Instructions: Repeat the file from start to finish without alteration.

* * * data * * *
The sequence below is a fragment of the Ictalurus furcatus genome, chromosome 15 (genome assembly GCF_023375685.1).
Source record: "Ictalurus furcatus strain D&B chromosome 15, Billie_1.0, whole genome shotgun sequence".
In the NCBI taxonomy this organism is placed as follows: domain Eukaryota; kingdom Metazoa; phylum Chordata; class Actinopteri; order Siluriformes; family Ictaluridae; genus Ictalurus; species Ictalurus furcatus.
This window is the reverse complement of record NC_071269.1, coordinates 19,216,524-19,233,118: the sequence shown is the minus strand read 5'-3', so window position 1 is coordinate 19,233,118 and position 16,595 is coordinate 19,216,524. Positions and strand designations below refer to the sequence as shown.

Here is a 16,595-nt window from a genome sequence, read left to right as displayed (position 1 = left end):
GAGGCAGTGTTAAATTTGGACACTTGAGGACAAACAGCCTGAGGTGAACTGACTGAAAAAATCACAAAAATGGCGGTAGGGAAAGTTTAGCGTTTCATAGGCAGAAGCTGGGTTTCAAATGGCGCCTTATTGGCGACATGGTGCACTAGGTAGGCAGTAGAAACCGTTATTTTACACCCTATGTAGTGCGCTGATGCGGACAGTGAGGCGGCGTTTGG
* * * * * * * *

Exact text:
The sequence below is a fragment of the Ictalurus furcatus genome, chromosome 15 (genome assembly GCF_023375685.1).
Source record: "Ictalurus furcatus strain D&B chromosome 15, Billie_1.0, whole genome shotgun sequence".
In the NCBI taxonomy this organism is placed as follows: domain Eukaryota; kingdom Metazoa; phylum Chordata; class Actinopteri; order Siluriformes; family Ictaluridae; genus Ictalurus; species Ictalurus furcatus.
This window is the reverse complement of record NC_071269.1, coordinates 19,216,524-19,233,118: the sequence shown is the minus strand read 5'-3', so window position 1 is coordinate 19,233,118 and position 16,595 is coordinate 19,216,524. Positions and strand designations below refer to the sequence as shown.

Here is a 16,595-nt window from a genome sequence, read left to right as displayed (position 1 = left end):
GAGGCAGTGTTAAATTTGGACACTTGAGGACAAACAGCCTGAGGTGAACTGACTGAAAAAATCACAAAAATGGCGGTAGGGAAAGTTTAGCGTTTCATAGGCAGAAGCTGGGTTTCAAATGGCGCCTTATTGGCGACATGGTGCACTAGGTAGGCAGTAGAAACCGTTATTTTACACCCTATGTAGTGCGCTGATGCGGACAGTGAGGCGGCGTTTGG